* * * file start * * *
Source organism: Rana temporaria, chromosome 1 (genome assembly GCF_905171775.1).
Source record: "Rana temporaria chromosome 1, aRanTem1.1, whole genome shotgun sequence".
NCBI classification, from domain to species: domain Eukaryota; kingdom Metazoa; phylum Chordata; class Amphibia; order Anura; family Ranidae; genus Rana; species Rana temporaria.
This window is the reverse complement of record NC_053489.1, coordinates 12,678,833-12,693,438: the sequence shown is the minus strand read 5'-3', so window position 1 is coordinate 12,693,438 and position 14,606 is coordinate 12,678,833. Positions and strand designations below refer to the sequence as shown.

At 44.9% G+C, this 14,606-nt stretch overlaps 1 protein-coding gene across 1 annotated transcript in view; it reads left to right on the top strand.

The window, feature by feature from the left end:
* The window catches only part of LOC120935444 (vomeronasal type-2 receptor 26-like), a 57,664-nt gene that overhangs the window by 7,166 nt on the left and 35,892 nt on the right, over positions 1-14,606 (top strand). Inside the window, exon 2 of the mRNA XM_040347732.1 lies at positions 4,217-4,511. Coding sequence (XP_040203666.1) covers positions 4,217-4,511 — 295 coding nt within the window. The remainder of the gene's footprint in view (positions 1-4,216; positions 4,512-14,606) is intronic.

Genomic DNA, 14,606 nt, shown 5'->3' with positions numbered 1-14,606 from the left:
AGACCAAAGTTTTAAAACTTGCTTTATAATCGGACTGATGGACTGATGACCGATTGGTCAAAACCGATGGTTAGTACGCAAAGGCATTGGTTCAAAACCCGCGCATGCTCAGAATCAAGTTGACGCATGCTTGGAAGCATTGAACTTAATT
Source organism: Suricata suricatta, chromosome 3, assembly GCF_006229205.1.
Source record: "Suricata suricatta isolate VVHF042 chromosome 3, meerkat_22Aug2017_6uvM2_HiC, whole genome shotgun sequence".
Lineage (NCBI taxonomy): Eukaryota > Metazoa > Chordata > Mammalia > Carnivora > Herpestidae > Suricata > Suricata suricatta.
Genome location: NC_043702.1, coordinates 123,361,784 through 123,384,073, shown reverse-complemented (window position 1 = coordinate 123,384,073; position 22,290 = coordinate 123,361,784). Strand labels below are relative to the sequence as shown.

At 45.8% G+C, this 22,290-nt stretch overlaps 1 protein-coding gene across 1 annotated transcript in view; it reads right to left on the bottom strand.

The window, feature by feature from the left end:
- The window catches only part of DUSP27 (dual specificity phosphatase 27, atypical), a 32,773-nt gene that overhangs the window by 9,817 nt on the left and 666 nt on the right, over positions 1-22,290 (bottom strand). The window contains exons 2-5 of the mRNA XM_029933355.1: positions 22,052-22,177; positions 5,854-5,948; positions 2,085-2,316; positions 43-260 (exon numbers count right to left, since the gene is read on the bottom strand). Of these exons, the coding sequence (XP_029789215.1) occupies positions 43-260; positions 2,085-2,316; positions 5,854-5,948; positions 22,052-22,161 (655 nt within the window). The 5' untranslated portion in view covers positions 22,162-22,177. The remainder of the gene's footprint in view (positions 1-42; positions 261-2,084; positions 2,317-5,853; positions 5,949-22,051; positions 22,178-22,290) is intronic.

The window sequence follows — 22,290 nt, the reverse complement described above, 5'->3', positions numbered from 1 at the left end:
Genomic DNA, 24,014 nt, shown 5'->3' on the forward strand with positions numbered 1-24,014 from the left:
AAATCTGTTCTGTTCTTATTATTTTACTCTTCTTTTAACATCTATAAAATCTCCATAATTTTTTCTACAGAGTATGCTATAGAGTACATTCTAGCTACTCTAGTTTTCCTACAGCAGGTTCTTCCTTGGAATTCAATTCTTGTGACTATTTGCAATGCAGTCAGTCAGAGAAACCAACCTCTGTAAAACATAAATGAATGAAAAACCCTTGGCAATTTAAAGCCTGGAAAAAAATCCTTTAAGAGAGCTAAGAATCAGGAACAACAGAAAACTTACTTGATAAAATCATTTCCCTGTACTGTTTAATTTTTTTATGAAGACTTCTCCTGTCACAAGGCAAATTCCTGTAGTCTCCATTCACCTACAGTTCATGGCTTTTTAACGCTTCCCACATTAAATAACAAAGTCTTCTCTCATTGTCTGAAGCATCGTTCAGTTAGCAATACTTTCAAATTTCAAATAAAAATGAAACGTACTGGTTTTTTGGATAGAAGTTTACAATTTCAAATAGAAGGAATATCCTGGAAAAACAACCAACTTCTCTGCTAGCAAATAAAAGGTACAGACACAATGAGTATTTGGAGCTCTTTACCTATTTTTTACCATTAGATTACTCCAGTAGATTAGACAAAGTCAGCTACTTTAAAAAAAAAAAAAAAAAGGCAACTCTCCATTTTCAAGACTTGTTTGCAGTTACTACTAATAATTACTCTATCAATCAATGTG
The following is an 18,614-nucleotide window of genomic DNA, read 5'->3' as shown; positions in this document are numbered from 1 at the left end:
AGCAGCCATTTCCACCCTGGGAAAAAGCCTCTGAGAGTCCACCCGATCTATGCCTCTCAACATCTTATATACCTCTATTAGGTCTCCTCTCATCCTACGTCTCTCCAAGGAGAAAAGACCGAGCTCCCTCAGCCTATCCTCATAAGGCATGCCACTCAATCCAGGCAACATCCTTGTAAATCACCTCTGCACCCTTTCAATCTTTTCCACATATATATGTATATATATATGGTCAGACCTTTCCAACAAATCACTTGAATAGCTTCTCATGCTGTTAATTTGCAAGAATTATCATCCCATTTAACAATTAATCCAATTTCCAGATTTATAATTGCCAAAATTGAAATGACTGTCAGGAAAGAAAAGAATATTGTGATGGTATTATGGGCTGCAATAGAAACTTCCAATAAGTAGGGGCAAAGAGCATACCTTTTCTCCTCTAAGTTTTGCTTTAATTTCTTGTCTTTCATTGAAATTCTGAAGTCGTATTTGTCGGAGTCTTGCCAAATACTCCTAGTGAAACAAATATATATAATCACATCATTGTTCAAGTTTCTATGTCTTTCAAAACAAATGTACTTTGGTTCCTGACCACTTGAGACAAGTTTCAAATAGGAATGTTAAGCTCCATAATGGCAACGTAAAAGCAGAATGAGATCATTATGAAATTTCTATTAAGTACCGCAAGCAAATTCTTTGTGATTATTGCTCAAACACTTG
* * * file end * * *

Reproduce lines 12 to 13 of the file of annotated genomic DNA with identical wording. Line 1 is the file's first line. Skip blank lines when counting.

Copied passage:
Lineage (NCBI taxonomy): Eukaryota > Metazoa > Chordata > Mammalia > Carnivora > Herpestidae > Suricata > Suricata suricatta.
Genome location: NC_043702.1, coordinates 123,361,784 through 123,384,073, shown reverse-complemented (window position 1 = coordinate 123,384,073; position 22,290 = coordinate 123,361,784). Strand labels below are relative to the sequence as shown.